What did that feel like in your body? Be honest with yourself. No one else will know.
If you were more outraged by property being destroyed than the moment you saw or heard about the killing of Floyd, you see yourself as separate and different from Black Americans. That is the very essence of white privilege. It’s a luxury to feel safe in a city ― and country ― where people die regularly at the hands of those we pay to protect us. To feel sad but unafraid in your own community, even in the face of lethal violence against a fellow citizen, is only possible if you believe you are not at risk.
I have lived throughout the U.S. in cities, suburbs, small towns and rural communities. I have never lived anywhere without some fear of my white neighbors or the police. Never.
At this moment it may be wise for us all to remember that rioters who threw tea into a Boston harbor helped foment the revolution that founded this country. I studied U.S. history at a Minneapolis high school, but I had to move to South Carolina to learn that 100 years ago, most riots were attacks against Black people by white mobs. Conversely, the recent protests in Minneapolis and across the country have been made up of very diverse people. I believe most Americans want justice for Floyd, but even convicting all four police officers who participated in his death will not make our future safe.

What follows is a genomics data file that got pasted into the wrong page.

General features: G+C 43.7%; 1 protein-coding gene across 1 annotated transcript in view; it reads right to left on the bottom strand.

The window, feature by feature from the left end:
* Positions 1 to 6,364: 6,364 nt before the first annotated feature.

There have been reports that white nationalists may have infiltrated some of the protests that have taken place over the past week, traveling to these demonstrations specifically to cause violence and destruction. Yes, there were local people of all colors participating in the violence, as well, but who really instigated much of that burning? And why? In the context of President Donald Trump’s tweets that inflame rather than calm and his threat to use the military to quell the unrest in so much of the nation, we must consider what this means for our cities and our country. And it isn’t just African Americans who are in danger.
With the coronavirus nipping at our heels and Trump pushing to re-open the country regardless of the potential death toll, our entire country is at risk. Billions of dollars that could have been used to help people find work and pay their bills have gone to corporations who are now busy playing roulette on Wall Street. What is going to happen as millions of people find themselves unemployed and unable to pay rent or mortgages for months or even years?
Our president may be crazy, but he’s no fool. When he said there were “very fine people” among the rioting white nationalists whose protest in Virginia resulted in the death of a young woman, he sent a clear message. When he tweeted “Liberate Michigan,” it was a test. Two days later his message to “Liberate Minnesota” and other battleground states helped spur his armed followers onto the streets to challenge our governor and others without any concern for spreading a killing virus.